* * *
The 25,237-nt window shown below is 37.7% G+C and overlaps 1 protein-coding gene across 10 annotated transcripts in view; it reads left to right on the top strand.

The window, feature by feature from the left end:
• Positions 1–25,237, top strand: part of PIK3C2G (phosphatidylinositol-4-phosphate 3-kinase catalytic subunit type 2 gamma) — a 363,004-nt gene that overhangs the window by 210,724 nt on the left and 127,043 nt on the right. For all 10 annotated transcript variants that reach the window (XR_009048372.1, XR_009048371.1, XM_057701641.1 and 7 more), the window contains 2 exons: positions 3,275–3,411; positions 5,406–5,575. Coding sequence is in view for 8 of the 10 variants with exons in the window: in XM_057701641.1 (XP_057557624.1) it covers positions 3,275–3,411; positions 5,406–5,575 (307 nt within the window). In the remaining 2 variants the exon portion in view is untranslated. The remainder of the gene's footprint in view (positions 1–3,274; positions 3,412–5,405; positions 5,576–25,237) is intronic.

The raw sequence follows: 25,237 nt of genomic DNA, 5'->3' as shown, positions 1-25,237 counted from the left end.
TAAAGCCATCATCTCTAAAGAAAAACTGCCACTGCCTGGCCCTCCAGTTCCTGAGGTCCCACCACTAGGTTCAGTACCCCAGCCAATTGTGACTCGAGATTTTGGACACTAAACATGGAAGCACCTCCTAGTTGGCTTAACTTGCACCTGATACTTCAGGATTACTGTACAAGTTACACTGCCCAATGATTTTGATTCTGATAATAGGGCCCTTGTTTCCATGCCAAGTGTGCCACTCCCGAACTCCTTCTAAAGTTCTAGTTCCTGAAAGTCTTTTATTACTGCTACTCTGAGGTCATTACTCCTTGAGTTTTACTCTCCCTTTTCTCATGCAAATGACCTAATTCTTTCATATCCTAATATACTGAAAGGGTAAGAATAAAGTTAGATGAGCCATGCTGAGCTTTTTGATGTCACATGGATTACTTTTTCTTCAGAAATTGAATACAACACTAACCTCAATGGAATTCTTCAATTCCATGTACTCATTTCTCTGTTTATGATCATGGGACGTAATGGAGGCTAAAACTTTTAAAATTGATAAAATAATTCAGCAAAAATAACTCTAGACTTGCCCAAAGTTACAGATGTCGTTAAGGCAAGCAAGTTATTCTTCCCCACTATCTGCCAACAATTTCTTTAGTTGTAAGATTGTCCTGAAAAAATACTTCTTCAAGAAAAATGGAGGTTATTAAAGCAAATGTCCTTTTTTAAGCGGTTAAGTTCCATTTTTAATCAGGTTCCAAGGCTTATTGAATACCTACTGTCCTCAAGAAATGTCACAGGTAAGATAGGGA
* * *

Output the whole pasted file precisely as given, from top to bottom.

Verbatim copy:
The 25,237-nt window shown below is 37.7% G+C and overlaps 1 protein-coding gene across 10 annotated transcripts in view; it reads left to right on the top strand.

The window, feature by feature from the left end:
• Positions 1–25,237, top strand: part of PIK3C2G (phosphatidylinositol-4-phosphate 3-kinase catalytic subunit type 2 gamma) — a 363,004-nt gene that overhangs the window by 210,724 nt on the left and 127,043 nt on the right. For all 10 annotated transcript variants that reach the window (XR_009048372.1, XR_009048371.1, XM_057701641.1 and 7 more), the window contains 2 exons: positions 3,275–3,411; positions 5,406–5,575. Coding sequence is in view for 8 of the 10 variants with exons in the window: in XM_057701641.1 (XP_057557624.1) it covers positions 3,275–3,411; positions 5,406–5,575 (307 nt within the window). In the remaining 2 variants the exon portion in view is untranslated. The remainder of the gene's footprint in view (positions 1–3,274; positions 3,412–5,405; positions 5,576–25,237) is intronic.

The raw sequence follows: 25,237 nt of genomic DNA, 5'->3' as shown, positions 1-25,237 counted from the left end.
TAAAGCCATCATCTCTAAAGAAAAACTGCCACTGCCTGGCCCTCCAGTTCCTGAGGTCCCACCACTAGGTTCAGTACCCCAGCCAATTGTGACTCGAGATTTTGGACACTAAACATGGAAGCACCTCCTAGTTGGCTTAACTTGCACCTGATACTTCAGGATTACTGTACAAGTTACACTGCCCAATGATTTTGATTCTGATAATAGGGCCCTTGTTTCCATGCCAAGTGTGCCACTCCCGAACTCCTTCTAAAGTTCTAGTTCCTGAAAGTCTTTTATTACTGCTACTCTGAGGTCATTACTCCTTGAGTTTTACTCTCCCTTTTCTCATGCAAATGACCTAATTCTTTCATATCCTAATATACTGAAAGGGTAAGAATAAAGTTAGATGAGCCATGCTGAGCTTTTTGATGTCACATGGATTACTTTTTCTTCAGAAATTGAATACAACACTAACCTCAATGGAATTCTTCAATTCCATGTACTCATTTCTCTGTTTATGATCATGGGACGTAATGGAGGCTAAAACTTTTAAAATTGATAAAATAATTCAGCAAAAATAACTCTAGACTTGCCCAAAGTTACAGATGTCGTTAAGGCAAGCAAGTTATTCTTCCCCACTATCTGCCAACAATTTCTTTAGTTGTAAGATTGTCCTGAAAAAATACTTCTTCAAGAAAAATGGAGGTTATTAAAGCAAATGTCCTTTTTTAAGCGGTTAAGTTCCATTTTTAATCAGGTTCCAAGGCTTATTGAATACCTACTGTCCTCAAGAAATGTCACAGGTAAGATAGGGA